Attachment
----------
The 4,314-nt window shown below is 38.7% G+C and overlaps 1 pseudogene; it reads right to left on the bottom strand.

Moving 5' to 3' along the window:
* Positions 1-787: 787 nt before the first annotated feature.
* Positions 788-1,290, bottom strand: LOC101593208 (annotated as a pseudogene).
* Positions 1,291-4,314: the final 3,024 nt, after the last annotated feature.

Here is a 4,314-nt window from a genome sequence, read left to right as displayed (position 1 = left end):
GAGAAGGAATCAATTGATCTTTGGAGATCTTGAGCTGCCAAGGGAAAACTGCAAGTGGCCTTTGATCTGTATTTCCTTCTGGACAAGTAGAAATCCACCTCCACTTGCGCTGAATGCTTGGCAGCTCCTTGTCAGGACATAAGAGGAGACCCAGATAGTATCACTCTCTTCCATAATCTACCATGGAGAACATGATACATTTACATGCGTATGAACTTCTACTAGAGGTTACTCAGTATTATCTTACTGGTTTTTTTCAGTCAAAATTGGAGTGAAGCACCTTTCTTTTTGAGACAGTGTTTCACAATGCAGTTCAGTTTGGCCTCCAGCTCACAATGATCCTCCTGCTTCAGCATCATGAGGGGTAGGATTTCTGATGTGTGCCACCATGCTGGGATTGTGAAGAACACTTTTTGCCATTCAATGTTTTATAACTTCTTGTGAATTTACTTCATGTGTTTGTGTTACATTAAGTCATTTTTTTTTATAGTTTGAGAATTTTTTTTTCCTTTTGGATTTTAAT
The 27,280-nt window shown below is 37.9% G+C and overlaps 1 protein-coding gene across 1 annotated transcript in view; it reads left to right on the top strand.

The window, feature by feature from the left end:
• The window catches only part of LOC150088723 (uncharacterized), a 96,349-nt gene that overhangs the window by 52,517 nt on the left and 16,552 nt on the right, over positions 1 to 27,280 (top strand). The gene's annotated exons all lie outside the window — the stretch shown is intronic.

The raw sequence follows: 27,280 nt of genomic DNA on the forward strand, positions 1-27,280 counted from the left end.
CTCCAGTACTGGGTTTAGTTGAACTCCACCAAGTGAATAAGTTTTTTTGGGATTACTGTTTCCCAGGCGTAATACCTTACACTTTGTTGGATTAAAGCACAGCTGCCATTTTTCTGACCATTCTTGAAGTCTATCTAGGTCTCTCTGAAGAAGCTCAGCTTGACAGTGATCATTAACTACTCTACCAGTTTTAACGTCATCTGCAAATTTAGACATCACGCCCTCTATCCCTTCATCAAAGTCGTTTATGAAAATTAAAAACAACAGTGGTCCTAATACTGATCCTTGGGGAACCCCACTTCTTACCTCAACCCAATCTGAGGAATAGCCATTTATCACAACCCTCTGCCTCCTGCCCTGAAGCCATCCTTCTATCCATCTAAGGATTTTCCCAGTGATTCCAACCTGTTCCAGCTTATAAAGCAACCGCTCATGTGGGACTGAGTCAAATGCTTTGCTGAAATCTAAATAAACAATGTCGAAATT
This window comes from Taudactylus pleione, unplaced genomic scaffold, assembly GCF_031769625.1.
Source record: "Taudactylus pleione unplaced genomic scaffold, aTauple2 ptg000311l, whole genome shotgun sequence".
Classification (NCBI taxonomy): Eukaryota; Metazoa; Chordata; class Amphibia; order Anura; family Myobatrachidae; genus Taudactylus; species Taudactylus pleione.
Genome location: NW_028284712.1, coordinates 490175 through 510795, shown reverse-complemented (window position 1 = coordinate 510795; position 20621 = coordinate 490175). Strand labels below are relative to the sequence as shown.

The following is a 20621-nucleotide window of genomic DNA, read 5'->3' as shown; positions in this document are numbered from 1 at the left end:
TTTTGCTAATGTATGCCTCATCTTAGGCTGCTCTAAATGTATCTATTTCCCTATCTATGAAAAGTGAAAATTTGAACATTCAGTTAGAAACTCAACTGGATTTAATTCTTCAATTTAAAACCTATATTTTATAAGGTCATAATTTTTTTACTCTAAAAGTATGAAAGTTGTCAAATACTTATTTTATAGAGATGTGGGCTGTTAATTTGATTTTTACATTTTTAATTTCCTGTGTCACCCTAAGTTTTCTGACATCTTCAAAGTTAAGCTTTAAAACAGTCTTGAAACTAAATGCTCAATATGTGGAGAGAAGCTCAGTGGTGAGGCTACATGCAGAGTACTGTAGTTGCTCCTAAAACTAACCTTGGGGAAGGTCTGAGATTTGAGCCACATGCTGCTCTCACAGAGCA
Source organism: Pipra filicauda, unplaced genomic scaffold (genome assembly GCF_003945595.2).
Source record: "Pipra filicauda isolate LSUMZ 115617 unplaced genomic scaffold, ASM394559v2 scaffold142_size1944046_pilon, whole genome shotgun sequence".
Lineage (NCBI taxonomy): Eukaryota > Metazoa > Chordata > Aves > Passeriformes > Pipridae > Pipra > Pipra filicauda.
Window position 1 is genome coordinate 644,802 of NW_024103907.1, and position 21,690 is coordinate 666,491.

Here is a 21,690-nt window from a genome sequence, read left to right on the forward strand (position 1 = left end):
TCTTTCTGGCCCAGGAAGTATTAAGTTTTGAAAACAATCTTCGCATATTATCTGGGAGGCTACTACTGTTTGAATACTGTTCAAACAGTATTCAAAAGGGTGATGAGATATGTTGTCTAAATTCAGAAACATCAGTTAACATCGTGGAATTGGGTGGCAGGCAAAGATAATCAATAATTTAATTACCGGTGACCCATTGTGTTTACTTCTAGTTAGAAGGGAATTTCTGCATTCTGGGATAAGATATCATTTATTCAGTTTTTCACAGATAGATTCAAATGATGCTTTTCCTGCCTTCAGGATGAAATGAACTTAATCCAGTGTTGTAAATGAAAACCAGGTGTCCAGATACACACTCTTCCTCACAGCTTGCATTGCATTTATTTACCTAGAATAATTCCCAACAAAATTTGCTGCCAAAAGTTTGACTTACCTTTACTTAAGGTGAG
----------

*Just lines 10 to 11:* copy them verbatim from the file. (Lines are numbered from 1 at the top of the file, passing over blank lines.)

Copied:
• The window catches only part of LOC150088723 (uncharacterized), a 96,349-nt gene that overhangs the window by 52,517 nt on the left and 16,552 nt on the right, over positions 1 to 27,280 (top strand). The gene's annotated exons all lie outside the window — the stretch shown is intronic.

The raw sequence follows: 27,280 nt of genomic DNA on the forward strand, positions 1-27,280 counted from the left end.